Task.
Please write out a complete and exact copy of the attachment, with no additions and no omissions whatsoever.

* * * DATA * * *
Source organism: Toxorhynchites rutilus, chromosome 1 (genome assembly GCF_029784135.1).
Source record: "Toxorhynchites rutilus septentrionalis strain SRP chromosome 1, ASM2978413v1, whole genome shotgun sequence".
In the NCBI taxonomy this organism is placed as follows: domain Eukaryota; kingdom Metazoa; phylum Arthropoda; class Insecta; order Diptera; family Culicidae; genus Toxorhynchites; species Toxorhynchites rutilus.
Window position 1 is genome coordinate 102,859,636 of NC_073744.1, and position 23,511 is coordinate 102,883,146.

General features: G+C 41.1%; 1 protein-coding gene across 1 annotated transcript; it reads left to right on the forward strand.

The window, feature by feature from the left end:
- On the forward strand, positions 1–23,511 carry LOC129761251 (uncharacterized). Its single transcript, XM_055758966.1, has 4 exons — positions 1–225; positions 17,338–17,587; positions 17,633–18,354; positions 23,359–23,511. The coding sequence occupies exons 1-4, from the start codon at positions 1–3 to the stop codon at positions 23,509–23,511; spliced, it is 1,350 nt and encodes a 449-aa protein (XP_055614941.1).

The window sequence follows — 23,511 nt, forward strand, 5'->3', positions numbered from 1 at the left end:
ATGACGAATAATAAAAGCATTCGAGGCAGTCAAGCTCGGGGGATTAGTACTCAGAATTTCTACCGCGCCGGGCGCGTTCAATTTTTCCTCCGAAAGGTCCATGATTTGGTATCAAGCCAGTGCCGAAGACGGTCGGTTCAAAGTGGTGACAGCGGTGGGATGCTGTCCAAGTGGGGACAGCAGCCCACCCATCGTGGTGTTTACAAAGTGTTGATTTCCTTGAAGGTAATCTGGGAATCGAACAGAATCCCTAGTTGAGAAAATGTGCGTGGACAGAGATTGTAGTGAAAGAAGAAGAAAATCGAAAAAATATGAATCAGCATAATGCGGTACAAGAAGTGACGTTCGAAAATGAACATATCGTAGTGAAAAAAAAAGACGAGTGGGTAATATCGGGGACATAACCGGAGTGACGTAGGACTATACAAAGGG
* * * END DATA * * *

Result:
Source organism: Toxorhynchites rutilus, chromosome 1 (genome assembly GCF_029784135.1).
Source record: "Toxorhynchites rutilus septentrionalis strain SRP chromosome 1, ASM2978413v1, whole genome shotgun sequence".
In the NCBI taxonomy this organism is placed as follows: domain Eukaryota; kingdom Metazoa; phylum Arthropoda; class Insecta; order Diptera; family Culicidae; genus Toxorhynchites; species Toxorhynchites rutilus.
Window position 1 is genome coordinate 102,859,636 of NC_073744.1, and position 23,511 is coordinate 102,883,146.

General features: G+C 41.1%; 1 protein-coding gene across 1 annotated transcript; it reads left to right on the forward strand.

The window, feature by feature from the left end:
- On the forward strand, positions 1–23,511 carry LOC129761251 (uncharacterized). Its single transcript, XM_055758966.1, has 4 exons — positions 1–225; positions 17,338–17,587; positions 17,633–18,354; positions 23,359–23,511. The coding sequence occupies exons 1-4, from the start codon at positions 1–3 to the stop codon at positions 23,509–23,511; spliced, it is 1,350 nt and encodes a 449-aa protein (XP_055614941.1).

The window sequence follows — 23,511 nt, forward strand, 5'->3', positions numbered from 1 at the left end:
ATGACGAATAATAAAAGCATTCGAGGCAGTCAAGCTCGGGGGATTAGTACTCAGAATTTCTACCGCGCCGGGCGCGTTCAATTTTTCCTCCGAAAGGTCCATGATTTGGTATCAAGCCAGTGCCGAAGACGGTCGGTTCAAAGTGGTGACAGCGGTGGGATGCTGTCCAAGTGGGGACAGCAGCCCACCCATCGTGGTGTTTACAAAGTGTTGATTTCCTTGAAGGTAATCTGGGAATCGAACAGAATCCCTAGTTGAGAAAATGTGCGTGGACAGAGATTGTAGTGAAAGAAGAAGAAAATCGAAAAAATATGAATCAGCATAATGCGGTACAAGAAGTGACGTTCGAAAATGAACATATCGTAGTGAAAAAAAAAGACGAGTGGGTAATATCGGGGACATAACCGGAGTGACGTAGGACTATACAAAGGG